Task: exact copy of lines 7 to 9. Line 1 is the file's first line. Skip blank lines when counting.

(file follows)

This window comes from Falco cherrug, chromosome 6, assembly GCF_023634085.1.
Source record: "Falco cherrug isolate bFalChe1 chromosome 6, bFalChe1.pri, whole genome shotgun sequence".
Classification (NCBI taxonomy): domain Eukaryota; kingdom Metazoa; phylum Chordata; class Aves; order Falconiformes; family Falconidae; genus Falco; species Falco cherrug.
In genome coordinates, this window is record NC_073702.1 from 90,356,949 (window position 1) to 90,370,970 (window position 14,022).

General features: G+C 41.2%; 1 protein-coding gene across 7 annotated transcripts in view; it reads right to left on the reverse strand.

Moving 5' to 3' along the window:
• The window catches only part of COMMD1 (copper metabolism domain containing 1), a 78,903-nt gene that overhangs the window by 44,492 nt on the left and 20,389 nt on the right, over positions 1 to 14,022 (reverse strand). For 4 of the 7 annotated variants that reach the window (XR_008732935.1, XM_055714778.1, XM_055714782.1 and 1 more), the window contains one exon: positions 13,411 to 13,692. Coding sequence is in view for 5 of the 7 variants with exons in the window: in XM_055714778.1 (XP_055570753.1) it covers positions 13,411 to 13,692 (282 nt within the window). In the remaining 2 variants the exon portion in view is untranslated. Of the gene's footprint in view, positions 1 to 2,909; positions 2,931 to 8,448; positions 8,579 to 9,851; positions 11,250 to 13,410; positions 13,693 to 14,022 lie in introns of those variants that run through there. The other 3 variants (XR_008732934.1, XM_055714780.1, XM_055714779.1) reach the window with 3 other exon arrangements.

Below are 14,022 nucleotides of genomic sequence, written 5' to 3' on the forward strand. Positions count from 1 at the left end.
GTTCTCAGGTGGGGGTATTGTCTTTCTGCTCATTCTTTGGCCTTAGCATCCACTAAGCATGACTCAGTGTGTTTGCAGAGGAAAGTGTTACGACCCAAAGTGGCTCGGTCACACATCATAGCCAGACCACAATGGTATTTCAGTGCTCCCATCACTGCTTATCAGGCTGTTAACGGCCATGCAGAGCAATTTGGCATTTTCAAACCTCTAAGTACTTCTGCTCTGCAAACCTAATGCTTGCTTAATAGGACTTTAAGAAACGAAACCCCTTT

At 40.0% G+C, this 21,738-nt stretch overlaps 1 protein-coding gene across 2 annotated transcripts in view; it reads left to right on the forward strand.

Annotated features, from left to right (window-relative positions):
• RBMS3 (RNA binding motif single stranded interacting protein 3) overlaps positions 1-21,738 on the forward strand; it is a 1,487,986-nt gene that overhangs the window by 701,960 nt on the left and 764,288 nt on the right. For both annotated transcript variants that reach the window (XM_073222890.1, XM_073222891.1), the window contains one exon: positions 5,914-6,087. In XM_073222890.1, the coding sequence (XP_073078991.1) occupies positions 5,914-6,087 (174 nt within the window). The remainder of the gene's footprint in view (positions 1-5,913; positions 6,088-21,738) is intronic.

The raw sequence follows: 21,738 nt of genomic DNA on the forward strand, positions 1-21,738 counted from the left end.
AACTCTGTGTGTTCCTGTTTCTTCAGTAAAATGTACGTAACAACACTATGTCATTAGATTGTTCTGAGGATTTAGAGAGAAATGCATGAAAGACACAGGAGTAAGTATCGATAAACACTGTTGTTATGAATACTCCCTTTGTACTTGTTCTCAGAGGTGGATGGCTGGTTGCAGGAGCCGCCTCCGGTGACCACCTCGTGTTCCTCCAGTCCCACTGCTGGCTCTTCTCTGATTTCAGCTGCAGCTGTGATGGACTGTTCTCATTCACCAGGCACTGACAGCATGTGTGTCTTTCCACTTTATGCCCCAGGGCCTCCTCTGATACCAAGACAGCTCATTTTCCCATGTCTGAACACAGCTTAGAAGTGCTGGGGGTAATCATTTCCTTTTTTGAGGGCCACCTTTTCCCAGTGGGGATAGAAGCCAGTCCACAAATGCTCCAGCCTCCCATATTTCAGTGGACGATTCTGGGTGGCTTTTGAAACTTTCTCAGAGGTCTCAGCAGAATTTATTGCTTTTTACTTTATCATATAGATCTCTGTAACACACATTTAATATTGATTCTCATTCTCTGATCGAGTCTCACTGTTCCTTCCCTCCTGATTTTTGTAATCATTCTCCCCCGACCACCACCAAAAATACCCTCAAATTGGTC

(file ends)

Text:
• The window catches only part of COMMD1 (copper metabolism domain containing 1), a 78,903-nt gene that overhangs the window by 44,492 nt on the left and 20,389 nt on the right, over positions 1 to 14,022 (reverse strand). For 4 of the 7 annotated variants that reach the window (XR_008732935.1, XM_055714778.1, XM_055714782.1 and 1 more), the window contains one exon: positions 13,411 to 13,692. Coding sequence is in view for 5 of the 7 variants with exons in the window: in XM_055714778.1 (XP_055570753.1) it covers positions 13,411 to 13,692 (282 nt within the window). In the remaining 2 variants the exon portion in view is untranslated. Of the gene's footprint in view, positions 1 to 2,909; positions 2,931 to 8,448; positions 8,579 to 9,851; positions 11,250 to 13,410; positions 13,693 to 14,022 lie in introns of those variants that run through there. The other 3 variants (XR_008732934.1, XM_055714780.1, XM_055714779.1) reach the window with 3 other exon arrangements.

Below are 14,022 nucleotides of genomic sequence, written 5' to 3' on the forward strand. Positions count from 1 at the left end.
GTTCTCAGGTGGGGGTATTGTCTTTCTGCTCATTCTTTGGCCTTAGCATCCACTAAGCATGACTCAGTGTGTTTGCAGAGGAAAGTGTTACGACCCAAAGTGGCTCGGTCACACATCATAGCCAGACCACAATGGTATTTCAGTGCTCCCATCACTGCTTATCAGGCTGTTAACGGCCATGCAGAGCAATTTGGCATTTTCAAACCTCTAAGTACTTCTGCTCTGCAAACCTAATGCTTGCTTAATAGGACTTTAAGAAACGAAACCCCTTT